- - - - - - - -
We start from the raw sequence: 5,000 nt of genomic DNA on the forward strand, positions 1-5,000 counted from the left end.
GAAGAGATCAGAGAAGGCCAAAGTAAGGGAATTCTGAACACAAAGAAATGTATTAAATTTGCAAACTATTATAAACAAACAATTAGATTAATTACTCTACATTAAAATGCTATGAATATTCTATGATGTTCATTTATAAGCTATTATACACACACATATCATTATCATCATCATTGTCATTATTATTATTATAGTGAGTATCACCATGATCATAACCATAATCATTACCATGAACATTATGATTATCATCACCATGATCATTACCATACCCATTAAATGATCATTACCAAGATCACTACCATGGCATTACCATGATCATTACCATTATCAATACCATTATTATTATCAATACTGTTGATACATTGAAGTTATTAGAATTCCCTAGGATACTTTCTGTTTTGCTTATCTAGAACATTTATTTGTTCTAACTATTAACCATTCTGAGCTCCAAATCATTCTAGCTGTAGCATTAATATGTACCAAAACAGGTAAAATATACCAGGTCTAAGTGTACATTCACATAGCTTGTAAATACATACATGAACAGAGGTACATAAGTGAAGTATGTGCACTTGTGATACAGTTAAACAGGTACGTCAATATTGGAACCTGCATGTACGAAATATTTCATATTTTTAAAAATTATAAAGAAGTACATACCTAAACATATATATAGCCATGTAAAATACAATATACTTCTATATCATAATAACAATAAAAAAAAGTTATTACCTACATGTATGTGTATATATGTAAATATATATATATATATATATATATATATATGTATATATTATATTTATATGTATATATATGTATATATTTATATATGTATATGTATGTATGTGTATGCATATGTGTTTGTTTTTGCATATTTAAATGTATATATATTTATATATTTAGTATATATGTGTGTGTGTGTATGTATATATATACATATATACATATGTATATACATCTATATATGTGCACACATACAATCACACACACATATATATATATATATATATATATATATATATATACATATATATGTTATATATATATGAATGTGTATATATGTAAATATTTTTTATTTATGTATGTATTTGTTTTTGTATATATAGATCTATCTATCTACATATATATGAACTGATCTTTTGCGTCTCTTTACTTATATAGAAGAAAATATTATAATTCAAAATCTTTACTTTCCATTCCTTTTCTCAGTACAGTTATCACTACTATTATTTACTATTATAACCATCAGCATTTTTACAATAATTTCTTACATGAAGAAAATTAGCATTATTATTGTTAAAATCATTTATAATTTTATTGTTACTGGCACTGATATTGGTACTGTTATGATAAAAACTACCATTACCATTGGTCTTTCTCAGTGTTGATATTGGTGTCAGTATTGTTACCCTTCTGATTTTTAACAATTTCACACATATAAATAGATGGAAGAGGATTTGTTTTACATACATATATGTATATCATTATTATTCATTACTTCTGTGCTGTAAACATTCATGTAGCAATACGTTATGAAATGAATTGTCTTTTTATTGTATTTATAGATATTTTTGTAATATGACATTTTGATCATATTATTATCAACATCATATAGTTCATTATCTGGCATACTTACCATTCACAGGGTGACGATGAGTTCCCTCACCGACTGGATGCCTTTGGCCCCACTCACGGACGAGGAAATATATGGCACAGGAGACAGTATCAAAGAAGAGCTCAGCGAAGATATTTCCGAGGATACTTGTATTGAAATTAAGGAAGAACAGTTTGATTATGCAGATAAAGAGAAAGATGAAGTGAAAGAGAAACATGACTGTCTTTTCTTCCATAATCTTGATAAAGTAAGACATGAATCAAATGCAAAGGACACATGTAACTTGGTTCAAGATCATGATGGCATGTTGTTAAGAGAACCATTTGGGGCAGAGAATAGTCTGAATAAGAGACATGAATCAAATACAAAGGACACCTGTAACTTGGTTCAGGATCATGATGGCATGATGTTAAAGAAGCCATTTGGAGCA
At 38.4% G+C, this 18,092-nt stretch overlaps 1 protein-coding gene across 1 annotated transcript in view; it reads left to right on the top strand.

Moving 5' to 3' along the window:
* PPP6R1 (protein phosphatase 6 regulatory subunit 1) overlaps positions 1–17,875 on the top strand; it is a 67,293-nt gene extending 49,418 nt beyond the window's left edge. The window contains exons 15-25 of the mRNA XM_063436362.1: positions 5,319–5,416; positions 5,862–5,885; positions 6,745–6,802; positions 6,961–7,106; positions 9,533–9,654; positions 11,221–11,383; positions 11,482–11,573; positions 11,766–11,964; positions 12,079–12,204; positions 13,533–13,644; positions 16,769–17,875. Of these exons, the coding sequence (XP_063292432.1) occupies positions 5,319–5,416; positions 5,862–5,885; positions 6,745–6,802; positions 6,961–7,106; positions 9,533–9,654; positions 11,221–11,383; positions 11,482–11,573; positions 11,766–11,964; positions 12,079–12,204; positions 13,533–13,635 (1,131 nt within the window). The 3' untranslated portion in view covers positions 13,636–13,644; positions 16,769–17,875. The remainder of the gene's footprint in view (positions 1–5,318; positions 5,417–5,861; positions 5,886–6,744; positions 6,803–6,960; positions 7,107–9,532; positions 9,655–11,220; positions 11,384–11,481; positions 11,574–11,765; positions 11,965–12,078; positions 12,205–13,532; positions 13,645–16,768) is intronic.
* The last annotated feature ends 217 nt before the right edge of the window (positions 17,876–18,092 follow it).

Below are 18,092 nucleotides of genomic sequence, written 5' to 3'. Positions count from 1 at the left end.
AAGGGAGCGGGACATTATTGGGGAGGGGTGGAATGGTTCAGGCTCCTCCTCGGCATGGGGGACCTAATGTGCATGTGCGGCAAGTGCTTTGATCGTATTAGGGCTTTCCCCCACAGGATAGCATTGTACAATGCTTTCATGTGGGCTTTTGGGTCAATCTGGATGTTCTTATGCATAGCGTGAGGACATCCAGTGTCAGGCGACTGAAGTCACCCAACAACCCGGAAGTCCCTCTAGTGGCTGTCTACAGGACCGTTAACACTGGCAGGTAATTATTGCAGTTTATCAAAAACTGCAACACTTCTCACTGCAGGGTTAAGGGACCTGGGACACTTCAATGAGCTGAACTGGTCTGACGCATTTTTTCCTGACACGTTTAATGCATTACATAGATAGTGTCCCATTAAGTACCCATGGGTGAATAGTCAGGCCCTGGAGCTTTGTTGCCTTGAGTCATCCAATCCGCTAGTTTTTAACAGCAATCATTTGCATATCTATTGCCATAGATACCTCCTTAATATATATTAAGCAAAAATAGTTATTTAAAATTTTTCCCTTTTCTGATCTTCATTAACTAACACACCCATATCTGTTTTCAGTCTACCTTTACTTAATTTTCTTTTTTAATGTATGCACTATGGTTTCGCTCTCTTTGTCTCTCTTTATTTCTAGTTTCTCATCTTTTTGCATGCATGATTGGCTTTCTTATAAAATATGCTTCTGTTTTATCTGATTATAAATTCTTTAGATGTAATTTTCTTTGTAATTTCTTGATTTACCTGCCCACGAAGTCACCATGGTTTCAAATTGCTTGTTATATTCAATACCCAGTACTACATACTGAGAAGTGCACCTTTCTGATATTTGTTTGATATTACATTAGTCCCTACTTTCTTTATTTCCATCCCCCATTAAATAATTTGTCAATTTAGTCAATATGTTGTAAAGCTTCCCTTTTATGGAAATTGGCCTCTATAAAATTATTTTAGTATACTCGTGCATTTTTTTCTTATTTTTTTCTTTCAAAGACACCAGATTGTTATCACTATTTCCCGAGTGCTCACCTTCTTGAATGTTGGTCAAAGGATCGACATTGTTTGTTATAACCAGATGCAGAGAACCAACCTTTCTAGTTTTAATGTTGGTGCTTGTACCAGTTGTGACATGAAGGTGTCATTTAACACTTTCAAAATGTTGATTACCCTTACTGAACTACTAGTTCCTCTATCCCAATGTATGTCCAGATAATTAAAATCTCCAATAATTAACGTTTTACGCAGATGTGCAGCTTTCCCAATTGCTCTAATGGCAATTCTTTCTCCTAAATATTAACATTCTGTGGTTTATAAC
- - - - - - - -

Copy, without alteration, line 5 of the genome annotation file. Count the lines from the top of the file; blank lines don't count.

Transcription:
* PPP6R1 (protein phosphatase 6 regulatory subunit 1) overlaps positions 1–17,875 on the top strand; it is a 67,293-nt gene extending 49,418 nt beyond the window's left edge. The window contains exons 15-25 of the mRNA XM_063436362.1: positions 5,319–5,416; positions 5,862–5,885; positions 6,745–6,802; positions 6,961–7,106; positions 9,533–9,654; positions 11,221–11,383; positions 11,482–11,573; positions 11,766–11,964; positions 12,079–12,204; positions 13,533–13,644; positions 16,769–17,875. Of these exons, the coding sequence (XP_063292432.1) occupies positions 5,319–5,416; positions 5,862–5,885; positions 6,745–6,802; positions 6,961–7,106; positions 9,533–9,654; positions 11,221–11,383; positions 11,482–11,573; positions 11,766–11,964; positions 12,079–12,204; positions 13,533–13,635 (1,131 nt within the window). The 3' untranslated portion in view covers positions 13,636–13,644; positions 16,769–17,875. The remainder of the gene's footprint in view (positions 1–5,318; positions 5,417–5,861; positions 5,886–6,744; positions 6,803–6,960; positions 7,107–9,532; positions 9,655–11,220; positions 11,384–11,481; positions 11,574–11,765; positions 11,965–12,078; positions 12,205–13,532; positions 13,645–16,768) is intronic.